Bluto's point is that any nearly freewheel is suitable with a threaded hub but just try to get a
Shimano 5 cassette start cog, DuraAce 6 cassette start cog, a Suntour cassette cog, an early
Campagnolo cassette cog. These are not everyday items .

And good service shops _do_ stock a few choices in each of five, six and seven freewheel. OK There's
just the eight SunRace but hey, how many eight freewheel bikes are there? not many at all. Suntour
was so overwhelmingly dominant in custom freewheels that n.o.s. inventories are plentiful and will
be for several more years. When you need a custom range that ends in 38, what else is there? Out of
business for over ten years hasn't hurt availability too much yet.

Regarding Steve Flagg's house (QBP), he's garnered a strong following by printing consumer catalogs
so many riders think he's the only distributor out there. Au contraire. A few dozen distributors
cover essentially the same or wider product ranges, they just don't have a public presence. I don't
even have an account there and we stock over thirty different freewheels, plus custom builds.

We all agree that cassettes have some real advantages. Bluto points out their limitations and some
features thet freewheel hubs still offer. No one is saying that one format is clearly superior in
all respects. Let's agree that choice is good!
--
Andrew Muzi http://www.yellowjersey.org Open every day since 1 April 1971
 
T

The Pomeranian

Guest
A Muzi wrote:
>

> When you need a custom range that ends in 38, what else is there? Out of business for over ten
> years hasn't hurt availability too much yet.

That is because hardly anyone wants it, at least in the US. I have a garage full of SunTour stuff,
some of it brand new. At some point I expect to put it on the market.

> Let's agree that choice is good!

I think choice is good, but I don't cry too much for stuff that becomes hard to come by simply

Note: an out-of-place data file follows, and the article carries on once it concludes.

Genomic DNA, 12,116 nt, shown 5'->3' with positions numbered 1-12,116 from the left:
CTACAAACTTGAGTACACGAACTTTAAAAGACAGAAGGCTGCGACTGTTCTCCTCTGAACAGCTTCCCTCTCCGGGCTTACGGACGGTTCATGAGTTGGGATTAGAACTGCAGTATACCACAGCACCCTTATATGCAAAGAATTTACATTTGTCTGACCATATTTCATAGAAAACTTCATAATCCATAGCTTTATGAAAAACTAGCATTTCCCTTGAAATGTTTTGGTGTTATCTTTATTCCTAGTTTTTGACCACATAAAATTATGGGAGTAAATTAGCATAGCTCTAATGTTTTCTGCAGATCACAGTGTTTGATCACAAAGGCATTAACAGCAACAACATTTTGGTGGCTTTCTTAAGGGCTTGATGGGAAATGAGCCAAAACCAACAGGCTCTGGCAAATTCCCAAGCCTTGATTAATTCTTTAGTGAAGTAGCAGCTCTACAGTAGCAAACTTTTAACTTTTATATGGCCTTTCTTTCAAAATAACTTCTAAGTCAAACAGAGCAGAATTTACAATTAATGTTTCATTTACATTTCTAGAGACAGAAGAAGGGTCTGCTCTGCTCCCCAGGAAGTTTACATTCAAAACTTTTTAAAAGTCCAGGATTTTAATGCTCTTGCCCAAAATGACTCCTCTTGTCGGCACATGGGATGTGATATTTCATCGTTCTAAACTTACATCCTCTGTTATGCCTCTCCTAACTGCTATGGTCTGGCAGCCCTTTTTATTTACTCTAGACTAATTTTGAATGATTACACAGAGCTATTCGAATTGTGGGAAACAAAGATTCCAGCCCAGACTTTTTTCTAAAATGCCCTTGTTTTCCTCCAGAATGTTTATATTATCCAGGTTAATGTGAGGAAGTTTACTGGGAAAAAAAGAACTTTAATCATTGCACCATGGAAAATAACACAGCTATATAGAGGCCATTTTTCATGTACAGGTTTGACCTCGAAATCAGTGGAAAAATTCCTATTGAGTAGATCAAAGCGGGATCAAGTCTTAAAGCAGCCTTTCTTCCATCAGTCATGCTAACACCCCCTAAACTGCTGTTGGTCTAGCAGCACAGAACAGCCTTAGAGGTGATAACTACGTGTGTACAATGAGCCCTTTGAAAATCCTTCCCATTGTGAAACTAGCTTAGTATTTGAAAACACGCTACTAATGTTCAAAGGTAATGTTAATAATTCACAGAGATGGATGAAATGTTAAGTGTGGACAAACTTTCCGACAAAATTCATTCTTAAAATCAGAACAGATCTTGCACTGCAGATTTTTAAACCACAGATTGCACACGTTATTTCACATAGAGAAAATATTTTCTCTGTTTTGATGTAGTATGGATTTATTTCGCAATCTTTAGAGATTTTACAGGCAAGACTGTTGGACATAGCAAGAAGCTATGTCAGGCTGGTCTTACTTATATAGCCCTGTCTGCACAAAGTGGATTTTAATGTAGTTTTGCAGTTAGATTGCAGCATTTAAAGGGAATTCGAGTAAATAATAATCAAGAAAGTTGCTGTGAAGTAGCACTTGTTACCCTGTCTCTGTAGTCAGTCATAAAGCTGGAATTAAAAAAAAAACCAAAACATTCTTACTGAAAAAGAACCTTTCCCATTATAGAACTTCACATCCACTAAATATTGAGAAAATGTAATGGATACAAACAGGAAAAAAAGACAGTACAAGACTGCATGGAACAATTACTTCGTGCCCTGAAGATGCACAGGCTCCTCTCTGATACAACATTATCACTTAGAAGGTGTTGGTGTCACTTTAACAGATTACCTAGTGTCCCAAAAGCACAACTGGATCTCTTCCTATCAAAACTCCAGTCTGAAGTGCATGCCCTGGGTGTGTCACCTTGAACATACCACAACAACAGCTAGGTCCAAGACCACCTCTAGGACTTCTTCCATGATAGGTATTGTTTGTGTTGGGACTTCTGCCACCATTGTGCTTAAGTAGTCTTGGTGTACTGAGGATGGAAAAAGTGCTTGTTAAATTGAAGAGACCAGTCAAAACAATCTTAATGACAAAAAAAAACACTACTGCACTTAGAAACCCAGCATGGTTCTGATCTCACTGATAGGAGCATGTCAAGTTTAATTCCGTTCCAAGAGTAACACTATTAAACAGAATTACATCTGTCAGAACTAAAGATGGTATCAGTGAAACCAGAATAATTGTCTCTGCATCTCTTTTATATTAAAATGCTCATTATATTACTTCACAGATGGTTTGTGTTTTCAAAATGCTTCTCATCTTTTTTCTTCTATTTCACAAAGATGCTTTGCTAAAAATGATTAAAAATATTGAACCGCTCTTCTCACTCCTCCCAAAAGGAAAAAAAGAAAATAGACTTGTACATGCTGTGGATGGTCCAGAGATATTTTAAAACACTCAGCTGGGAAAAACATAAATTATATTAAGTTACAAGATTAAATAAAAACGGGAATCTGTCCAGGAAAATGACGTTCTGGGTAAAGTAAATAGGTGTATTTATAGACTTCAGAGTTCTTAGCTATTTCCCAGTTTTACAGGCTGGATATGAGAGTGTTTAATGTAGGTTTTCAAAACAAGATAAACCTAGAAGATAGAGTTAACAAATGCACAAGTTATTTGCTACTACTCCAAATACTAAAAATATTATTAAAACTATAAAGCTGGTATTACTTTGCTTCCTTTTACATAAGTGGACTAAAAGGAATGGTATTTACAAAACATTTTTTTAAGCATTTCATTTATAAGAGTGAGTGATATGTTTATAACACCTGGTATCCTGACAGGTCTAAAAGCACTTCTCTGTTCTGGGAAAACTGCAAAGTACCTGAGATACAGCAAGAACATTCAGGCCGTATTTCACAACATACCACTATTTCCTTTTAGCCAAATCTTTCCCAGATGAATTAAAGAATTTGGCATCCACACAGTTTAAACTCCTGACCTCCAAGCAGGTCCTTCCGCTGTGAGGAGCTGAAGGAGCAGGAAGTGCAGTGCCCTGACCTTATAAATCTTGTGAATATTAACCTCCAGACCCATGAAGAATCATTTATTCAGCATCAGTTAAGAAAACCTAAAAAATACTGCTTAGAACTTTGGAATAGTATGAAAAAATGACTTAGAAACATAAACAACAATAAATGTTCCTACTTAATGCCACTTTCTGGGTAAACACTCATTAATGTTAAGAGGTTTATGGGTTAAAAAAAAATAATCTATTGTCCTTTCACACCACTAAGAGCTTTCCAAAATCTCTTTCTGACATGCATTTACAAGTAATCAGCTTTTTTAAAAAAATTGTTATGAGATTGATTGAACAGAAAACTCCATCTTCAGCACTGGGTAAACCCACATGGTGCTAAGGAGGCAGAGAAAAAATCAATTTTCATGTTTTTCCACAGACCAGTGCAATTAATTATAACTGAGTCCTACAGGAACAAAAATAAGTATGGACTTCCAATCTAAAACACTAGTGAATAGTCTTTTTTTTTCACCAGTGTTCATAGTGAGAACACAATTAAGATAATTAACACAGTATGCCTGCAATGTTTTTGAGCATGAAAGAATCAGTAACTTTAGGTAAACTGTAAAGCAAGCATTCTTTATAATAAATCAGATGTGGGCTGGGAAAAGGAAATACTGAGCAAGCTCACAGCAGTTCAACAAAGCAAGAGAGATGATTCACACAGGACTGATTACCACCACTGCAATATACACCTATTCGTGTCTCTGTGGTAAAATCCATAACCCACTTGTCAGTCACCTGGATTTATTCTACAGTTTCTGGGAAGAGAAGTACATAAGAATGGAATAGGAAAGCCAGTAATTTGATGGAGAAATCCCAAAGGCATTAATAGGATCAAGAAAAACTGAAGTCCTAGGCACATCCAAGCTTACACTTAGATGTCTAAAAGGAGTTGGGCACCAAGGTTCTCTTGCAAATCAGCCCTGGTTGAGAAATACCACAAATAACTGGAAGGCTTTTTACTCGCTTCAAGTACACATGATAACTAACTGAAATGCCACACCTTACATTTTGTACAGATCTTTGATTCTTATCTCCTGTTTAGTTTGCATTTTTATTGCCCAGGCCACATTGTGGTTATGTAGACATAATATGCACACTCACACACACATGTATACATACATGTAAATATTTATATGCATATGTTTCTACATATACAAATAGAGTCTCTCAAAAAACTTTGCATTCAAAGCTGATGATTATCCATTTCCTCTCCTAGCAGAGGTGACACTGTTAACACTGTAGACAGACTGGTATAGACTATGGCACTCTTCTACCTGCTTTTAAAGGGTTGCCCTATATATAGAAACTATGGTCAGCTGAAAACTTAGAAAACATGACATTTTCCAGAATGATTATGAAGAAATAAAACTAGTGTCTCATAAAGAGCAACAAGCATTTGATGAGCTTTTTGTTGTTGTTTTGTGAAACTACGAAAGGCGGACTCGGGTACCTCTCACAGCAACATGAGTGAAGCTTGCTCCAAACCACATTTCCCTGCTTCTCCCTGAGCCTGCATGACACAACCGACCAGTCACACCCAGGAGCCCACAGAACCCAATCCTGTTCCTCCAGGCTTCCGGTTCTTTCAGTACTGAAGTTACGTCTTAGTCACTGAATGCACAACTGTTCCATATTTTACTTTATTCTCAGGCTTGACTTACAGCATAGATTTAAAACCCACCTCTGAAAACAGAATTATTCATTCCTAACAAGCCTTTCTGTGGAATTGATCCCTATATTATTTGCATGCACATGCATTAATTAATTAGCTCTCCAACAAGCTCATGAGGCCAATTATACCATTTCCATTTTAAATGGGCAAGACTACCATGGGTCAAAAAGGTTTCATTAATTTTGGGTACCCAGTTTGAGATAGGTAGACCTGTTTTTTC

because it is not very popular. For stuff I value, but the larger marketplace does not value, I can
expect two things:

1. Very low prices for the "unpopular" stuff being shed from people's garages and firm's inventory.
2. Very high prices once those "unpopular" things do become acutely scarce, but are still demanded
by a _few_.
 
B

Bluto

Guest
Sheldon Brown <[email protected]> wrote:

Bluto wrote:

> > Thread-on hubs allow me to space wheels for zero dish and accompanying tight spokes that don't
> > break. Thus I don't have to pull my sprockets on the road to enact a repair.
>
> Huh? That doesn't make any sense to me. Cassette hubs generally have, if anything, less dish than
> corresponding thread-on freewheel hubs.
>
> Sheldon "Back Asswards?" Brown

My point is that you can neutralize the dish in a freewheel hub by shifting spacing from the right
side to the left side. If zero dish on a 130mm or 135mm axle is the object, that usually means using
a 5- or 6-speed freewheel. If right side spacing is reduced to the smallest possible dimension for a
7-speed freewheel, it is still possible in most cases to reduce the amount of dish to less than that
built into a cassette hub.

Since there's no narrow, reduced cogset freehub generally available, a Shimano-type cassette hub is
not retrofittable in this way.

I have heard of a Phil Wood 4-speed freehub body intended for dishless wheels, but if you're using a
Phil hub with a less-than-voguish number of cogs, then there's no reason not to use a thread-on
version, save about $200, and gain ubiquitous parts support. Phil freewheel hubs are no more prone
to axle or bearing problems than the very best cassette hubs, after all.

Chalo Colina
 
A

A Muzi

Guest
> > >On Mon, 27 Jan 2003 16:18:25 -0500, Bluto wrote:
> > >>Nonsense. Most of the bikes in the world have thread-on freewheels.

> > David L. Johnson <David L. Johnson <[email protected]> wrote:
> > >Most of the bikes in the world have worn-out freewheels, too.

> David Damerell <[email protected]> wrote in message
news:<0bn*[email protected]>...
> > Plenty of new bikes in China and India, which I suspect is what is being thought of here.

"bfd" <[email protected]> wrote in message news:[email protected]...
> I recall GP in one of the Rivendell Readers stating that India is currently producing something
> like 4,000 freewheels PER DAY. Of course, few of any of these will make it over to the US, but,
> the point is freewheels are available, they just may not be "dura ace" quality and the ratio
> selection will be limited....

"Limited"?? They are single speed! And Grant was talking about just one factory.

--
Andrew Muzi http://www.yellowjersey.org Open every day since 1 April 1971
 
Q

Qui Si Parla Ca

Guest
<< I'm getting a new wheel for my road bike. Should I stay with the freewheel or go to a cassette?

Probably a casette as freewheels are gettin' scarce. Other advantages as well, like axle strength
and support, etc.

Peter Chisholm Vecchio's Bicicletteria 1833 Pearl St. Boulder, CO, 80302
(303)440-3535 http://www.vecchios.com "Ruote convenzionali costruite eccezionalmente bene"